Dave Toke explains how public ownership of energy would have greatly reduced the scale of the UK energy crisis
The crises of high prices in the natural gas and electricity sectors would have been reduced if energy had not been privatised and liberalised in the 1980s. Back then, the British National Oil Corporation, British Petroleum and British Gas were sold off. But if they were in public hands (as is the case with Norway’s Equinor), then two things would be different. First, 100% of the profits would be going to the Government, not just the 0% to (at most) 65% rates that have been paid in recent years. These companies would also have contracted to give low price contracts to supply gas to British consumers. This is because before privatisation and liberalisation, domestic gas consumers had priority access to gas from the then state-owned British Gas.
Crucially, we would almost certainly have a lot more gas storage capacity than we have now, since it would have been by definition a political rather than a market choice. Energy storage capacities would have been decided on the basis of what benefited the country rather than individual energy companies. If we had as much storage as Germany, for example, we would be in substantially better shape. That is because Germany can buy up gas to be stored during the summer when international gas prices are much cheaper than in winter.
There would likely be more of the natural gas left in the North Sea, allowing more to be supplied at any given time. That is because natural gas stocks would not have been depleted so much. The end of British Gas’s monopoly on gas in the 1980s opened the way for the operation of a lot of gas-fired power stations in the 1990s, something that was pushed along by the privatisation and liberalisation of electricity markets after 1990. This depleted UK natural gas reserves at a much more rapid rate.
In Northern Europe, the bulk of the oil, gas and electricity industries are state-owned – Statkraft and Equinor in Norway, Vattenfall in Sweden and DONG (now called Ørsted) in Denmark. All are engaged to a greater or lesser extent in renewable energy development, but they tender for renewable generation contracts in their own countries in competition with other companies. That helps in innovatory technologies in particular.
Alongside a state-owned CEGB, there might have been some licensing procedure involving competition for contracts to generate renewable energy from a variety of companies, just as today. This would be close to the present system of CfDs (contracts for difference) whereby the Government gives direct contracts to the renewable energy developers based on paying a fixed price for the units of energy generation. Almost half of the UK’s offshore windfarms are owned by foreign companies already.
If public ownership of electricity had still been in place, we could have avoided the present mess wherein a lot of what are really cheap renewable projects are being paid the same as super-expensive power from gas-fired power plants.
The Renewables Obligation (RO) was set up in 2002 to give a gloss of market-based ‘efficiency’, but in reality this just allowed all sorts of companies, hedge funds, energy traders etc. to cream off a lot of business. Using a fixed price system to pay energy generation would have saved consumers a lot of money. This is especially true today, with sky-high prices for natural gas and power from gas-fired power plants. The renewable projects are much cheaper in cost terms compared to gas-fired power generation, but are given the same prices.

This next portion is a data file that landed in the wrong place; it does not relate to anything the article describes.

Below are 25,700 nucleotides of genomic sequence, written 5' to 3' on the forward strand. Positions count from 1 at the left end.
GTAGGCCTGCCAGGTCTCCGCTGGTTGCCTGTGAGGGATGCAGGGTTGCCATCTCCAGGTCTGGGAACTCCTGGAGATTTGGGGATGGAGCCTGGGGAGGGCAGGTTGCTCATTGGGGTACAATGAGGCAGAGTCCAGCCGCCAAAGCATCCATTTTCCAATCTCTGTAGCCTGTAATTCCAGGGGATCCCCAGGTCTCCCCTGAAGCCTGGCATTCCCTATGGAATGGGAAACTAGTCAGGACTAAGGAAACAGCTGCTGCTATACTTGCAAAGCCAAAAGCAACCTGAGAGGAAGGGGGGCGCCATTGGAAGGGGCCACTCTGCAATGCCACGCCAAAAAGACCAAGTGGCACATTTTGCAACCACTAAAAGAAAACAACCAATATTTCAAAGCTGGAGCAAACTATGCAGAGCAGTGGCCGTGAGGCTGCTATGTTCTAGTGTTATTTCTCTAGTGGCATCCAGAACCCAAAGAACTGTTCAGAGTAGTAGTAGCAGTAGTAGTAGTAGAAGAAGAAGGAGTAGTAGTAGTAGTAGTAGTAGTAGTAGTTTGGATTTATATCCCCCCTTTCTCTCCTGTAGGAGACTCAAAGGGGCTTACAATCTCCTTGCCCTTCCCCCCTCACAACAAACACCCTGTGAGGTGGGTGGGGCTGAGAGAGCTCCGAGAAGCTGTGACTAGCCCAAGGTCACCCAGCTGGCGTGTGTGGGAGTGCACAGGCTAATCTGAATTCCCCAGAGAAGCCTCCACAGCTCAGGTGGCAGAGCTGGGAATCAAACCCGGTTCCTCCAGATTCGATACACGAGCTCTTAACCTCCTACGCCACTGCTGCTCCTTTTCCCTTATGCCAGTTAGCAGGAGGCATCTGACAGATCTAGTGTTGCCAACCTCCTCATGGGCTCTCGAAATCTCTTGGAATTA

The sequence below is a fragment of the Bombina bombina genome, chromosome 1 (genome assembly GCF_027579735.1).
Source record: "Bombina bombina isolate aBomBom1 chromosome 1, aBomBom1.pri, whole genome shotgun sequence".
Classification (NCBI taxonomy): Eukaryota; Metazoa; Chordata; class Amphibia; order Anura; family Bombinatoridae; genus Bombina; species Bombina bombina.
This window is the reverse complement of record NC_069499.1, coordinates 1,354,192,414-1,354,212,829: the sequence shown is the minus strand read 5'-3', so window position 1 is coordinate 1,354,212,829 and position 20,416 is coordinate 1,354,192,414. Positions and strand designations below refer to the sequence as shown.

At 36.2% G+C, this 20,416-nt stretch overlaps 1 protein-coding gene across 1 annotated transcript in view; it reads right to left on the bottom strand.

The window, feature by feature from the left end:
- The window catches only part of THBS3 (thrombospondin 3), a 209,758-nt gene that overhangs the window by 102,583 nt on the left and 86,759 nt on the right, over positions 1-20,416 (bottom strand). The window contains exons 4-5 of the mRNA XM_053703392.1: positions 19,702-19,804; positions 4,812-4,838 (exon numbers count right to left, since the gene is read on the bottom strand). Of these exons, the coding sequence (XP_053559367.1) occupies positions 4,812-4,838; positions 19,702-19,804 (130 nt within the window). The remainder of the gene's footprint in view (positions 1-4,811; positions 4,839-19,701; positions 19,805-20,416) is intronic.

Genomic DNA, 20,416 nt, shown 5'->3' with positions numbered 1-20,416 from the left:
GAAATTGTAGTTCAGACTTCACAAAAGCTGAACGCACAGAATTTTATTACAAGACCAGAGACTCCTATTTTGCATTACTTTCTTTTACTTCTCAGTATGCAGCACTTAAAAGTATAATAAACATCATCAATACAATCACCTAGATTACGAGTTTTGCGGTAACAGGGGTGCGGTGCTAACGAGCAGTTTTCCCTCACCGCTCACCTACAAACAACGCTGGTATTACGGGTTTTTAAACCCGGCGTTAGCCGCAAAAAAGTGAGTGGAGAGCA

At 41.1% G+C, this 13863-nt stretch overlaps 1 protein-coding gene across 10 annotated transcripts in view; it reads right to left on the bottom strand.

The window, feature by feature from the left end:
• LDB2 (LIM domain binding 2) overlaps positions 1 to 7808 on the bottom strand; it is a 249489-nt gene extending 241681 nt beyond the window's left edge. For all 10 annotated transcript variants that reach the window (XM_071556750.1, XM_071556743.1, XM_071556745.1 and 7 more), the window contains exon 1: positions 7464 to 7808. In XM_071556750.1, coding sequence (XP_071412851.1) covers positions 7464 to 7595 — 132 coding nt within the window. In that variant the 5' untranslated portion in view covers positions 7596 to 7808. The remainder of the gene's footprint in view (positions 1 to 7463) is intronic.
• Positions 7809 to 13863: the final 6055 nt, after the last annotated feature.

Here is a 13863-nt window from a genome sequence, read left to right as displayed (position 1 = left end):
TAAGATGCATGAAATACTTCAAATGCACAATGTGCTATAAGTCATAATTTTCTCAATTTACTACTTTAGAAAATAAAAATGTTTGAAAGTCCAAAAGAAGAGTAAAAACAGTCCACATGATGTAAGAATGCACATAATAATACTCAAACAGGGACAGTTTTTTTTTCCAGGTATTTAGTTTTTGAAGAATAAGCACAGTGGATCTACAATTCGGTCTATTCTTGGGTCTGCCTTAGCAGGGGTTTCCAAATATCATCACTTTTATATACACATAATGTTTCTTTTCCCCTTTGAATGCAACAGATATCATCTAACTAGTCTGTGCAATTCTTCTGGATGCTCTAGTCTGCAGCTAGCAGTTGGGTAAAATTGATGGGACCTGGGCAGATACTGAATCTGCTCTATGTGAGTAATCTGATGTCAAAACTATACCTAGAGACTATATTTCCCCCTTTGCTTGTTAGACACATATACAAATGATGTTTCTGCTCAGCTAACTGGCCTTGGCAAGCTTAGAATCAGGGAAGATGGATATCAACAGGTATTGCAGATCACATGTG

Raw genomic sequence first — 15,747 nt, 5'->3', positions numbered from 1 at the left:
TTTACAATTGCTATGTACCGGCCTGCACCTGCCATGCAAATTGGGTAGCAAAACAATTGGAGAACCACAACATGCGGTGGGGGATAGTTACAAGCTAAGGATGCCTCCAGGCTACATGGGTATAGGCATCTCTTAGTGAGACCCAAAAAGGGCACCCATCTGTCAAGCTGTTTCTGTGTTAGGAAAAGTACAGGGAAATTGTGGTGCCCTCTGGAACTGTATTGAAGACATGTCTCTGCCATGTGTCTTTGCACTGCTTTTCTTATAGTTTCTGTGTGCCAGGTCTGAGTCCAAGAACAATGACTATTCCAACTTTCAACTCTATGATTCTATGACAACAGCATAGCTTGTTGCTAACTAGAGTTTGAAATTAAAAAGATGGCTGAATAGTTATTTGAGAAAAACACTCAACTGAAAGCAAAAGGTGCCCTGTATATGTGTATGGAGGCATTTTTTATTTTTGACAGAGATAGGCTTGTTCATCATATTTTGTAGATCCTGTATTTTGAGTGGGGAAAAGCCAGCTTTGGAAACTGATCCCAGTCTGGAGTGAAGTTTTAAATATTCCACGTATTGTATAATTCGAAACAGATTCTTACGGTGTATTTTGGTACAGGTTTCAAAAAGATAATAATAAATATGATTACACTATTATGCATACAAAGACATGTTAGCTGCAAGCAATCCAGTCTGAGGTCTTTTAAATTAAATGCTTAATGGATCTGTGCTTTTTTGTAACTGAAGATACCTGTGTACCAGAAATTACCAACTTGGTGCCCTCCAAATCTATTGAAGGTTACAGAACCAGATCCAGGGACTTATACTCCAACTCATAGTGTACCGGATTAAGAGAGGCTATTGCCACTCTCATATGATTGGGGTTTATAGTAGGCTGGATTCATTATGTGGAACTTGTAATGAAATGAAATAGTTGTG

So what are we left with? We would likely have had a much higher level of gas storage, which would have made a big difference. The Government would easily be able to tell the nationalised oil and gas industry to sell us gas at much lower prices than at present. We would have a position whereby the UK gas reserves would be less depleted, meaning that a higher proportion of natural gas was being supplied by our nationalised companies.
So, all in all, we can argue that the energy price crisis, whilst still bad, would have been much less severe than the terrible position we now face if the energy industries had remained in public hands.
I don’t see much advantage in monopolies such as the transmission and distribution companies being privately owned. True, they have an incentive to reduce costs and deliver their services with fewer costs – which mainly means with fewer employees. But that looks like a trade-off between employing people – and arguably providing a better service – and giving profits to shareholders. Added to that, the so-called competition in the retail supply sector has always been a joke. It’s just too costly for the suppliers to market themselves to so many small consumers. As we know, it’s the generation of energy which dictates the bulk of the prices. In fact, economic analysis of the results of privatisation of the electricity supply industry has concluded that its productivity is no better than that of other countries.
Of course, concluding that our energy situation would be much better if the energy situation had not been privatised and liberalised is one thing, but it is too late to stop the present crisis through nationalisation. That is because compensation would have to be paid at market rates – there are too many international treaties and lawyers to avoid that. But there is a strong case for selective public ownership to look after future national energy security.